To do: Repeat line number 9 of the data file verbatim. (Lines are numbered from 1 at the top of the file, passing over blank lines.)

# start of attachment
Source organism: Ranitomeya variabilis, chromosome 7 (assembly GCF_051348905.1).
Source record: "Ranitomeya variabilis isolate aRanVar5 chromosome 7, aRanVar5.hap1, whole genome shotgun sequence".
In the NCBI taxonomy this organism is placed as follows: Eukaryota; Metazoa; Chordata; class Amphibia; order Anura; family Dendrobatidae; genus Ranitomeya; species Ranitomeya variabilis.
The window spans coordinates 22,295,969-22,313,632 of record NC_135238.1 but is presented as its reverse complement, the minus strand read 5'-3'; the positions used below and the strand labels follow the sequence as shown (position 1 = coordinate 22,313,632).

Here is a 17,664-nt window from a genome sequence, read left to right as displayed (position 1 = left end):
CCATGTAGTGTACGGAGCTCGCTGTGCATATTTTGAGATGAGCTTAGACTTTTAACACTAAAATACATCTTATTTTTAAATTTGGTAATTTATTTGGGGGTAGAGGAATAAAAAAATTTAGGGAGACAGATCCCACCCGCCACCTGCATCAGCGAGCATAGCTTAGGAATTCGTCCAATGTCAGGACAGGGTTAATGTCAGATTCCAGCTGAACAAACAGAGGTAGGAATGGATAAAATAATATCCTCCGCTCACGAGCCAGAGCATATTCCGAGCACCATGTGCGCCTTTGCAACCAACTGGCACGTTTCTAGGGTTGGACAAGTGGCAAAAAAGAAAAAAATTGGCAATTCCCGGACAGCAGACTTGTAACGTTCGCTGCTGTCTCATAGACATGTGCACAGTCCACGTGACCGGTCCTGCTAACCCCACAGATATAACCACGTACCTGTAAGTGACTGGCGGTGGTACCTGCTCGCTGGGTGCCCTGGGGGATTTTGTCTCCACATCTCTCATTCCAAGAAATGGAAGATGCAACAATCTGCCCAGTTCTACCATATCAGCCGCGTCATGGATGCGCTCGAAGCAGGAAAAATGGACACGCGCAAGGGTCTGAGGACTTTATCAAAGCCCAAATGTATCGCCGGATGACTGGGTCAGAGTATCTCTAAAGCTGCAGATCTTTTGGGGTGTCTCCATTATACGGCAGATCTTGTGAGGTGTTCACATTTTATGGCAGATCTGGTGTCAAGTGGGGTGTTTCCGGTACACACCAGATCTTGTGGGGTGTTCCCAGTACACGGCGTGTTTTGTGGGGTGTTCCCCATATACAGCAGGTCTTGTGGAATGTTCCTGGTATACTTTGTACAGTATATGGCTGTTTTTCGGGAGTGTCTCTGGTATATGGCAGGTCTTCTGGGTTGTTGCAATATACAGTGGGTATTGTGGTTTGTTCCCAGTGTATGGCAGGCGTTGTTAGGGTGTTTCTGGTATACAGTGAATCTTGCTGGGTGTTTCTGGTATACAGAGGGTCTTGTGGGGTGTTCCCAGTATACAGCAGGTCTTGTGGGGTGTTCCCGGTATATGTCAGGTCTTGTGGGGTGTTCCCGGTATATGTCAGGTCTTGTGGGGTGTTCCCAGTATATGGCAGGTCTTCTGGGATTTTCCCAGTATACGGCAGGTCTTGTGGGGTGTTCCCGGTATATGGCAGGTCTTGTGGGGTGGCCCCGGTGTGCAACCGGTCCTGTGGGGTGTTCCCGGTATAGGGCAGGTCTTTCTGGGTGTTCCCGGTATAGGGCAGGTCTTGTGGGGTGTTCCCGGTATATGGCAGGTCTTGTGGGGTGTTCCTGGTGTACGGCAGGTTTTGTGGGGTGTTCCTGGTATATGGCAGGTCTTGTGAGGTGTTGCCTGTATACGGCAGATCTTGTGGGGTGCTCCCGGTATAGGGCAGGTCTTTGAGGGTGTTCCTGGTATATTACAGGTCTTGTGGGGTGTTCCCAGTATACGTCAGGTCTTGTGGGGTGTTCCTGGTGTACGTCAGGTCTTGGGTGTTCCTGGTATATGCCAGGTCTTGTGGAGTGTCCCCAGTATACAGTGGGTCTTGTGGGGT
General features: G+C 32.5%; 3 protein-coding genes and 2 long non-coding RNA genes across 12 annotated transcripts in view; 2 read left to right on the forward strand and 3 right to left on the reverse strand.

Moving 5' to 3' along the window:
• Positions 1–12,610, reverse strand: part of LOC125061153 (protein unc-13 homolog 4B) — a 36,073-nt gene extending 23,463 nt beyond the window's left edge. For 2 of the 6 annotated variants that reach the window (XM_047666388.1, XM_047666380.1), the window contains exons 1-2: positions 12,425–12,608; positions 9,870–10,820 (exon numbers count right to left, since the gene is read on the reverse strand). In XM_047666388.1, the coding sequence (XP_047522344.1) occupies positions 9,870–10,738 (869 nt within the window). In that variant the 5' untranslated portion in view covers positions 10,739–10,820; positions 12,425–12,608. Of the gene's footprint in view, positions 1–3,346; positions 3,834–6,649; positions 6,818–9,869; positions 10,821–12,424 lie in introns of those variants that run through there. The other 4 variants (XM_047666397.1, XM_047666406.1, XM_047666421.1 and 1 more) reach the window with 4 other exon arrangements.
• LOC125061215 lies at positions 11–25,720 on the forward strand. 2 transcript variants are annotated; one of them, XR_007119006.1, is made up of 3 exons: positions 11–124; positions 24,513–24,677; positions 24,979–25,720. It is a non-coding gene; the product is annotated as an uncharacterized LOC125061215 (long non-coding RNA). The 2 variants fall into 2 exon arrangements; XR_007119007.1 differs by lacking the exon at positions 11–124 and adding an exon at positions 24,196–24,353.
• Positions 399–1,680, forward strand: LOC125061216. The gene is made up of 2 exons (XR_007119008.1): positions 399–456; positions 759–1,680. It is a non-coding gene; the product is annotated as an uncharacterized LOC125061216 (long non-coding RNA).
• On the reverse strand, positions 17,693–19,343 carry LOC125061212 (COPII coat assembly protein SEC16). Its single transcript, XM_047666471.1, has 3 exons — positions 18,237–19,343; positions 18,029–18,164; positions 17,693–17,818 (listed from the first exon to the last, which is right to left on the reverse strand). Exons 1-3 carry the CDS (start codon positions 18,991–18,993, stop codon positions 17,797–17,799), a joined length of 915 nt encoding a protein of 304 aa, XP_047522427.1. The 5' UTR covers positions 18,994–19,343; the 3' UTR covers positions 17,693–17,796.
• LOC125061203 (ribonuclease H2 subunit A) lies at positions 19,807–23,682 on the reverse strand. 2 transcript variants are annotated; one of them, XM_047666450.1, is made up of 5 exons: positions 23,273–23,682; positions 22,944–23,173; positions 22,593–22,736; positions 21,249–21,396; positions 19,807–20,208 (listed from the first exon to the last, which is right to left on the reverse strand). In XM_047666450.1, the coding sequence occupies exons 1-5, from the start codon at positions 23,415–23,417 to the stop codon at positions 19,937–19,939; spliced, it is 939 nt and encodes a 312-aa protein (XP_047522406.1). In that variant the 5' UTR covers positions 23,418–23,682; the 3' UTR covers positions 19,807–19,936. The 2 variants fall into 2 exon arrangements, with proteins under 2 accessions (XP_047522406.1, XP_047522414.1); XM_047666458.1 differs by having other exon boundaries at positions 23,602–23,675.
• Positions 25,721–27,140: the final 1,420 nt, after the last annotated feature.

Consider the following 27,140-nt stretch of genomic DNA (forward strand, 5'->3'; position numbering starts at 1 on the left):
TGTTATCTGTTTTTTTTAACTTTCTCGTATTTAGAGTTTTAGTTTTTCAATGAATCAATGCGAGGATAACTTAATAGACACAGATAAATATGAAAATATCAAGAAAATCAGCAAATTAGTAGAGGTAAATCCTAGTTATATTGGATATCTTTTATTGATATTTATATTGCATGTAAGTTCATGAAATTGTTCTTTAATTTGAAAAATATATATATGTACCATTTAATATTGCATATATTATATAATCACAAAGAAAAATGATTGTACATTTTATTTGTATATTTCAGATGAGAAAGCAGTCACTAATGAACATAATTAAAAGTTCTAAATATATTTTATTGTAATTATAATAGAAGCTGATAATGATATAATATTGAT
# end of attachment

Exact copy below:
• Positions 1–12,610, reverse strand: part of LOC125061153 (protein unc-13 homolog 4B) — a 36,073-nt gene extending 23,463 nt beyond the window's left edge. For 2 of the 6 annotated variants that reach the window (XM_047666388.1, XM_047666380.1), the window contains exons 1-2: positions 12,425–12,608; positions 9,870–10,820 (exon numbers count right to left, since the gene is read on the reverse strand). In XM_047666388.1, the coding sequence (XP_047522344.1) occupies positions 9,870–10,738 (869 nt within the window). In that variant the 5' untranslated portion in view covers positions 10,739–10,820; positions 12,425–12,608. Of the gene's footprint in view, positions 1–3,346; positions 3,834–6,649; positions 6,818–9,869; positions 10,821–12,424 lie in introns of those variants that run through there. The other 4 variants (XM_047666397.1, XM_047666406.1, XM_047666421.1 and 1 more) reach the window with 4 other exon arrangements.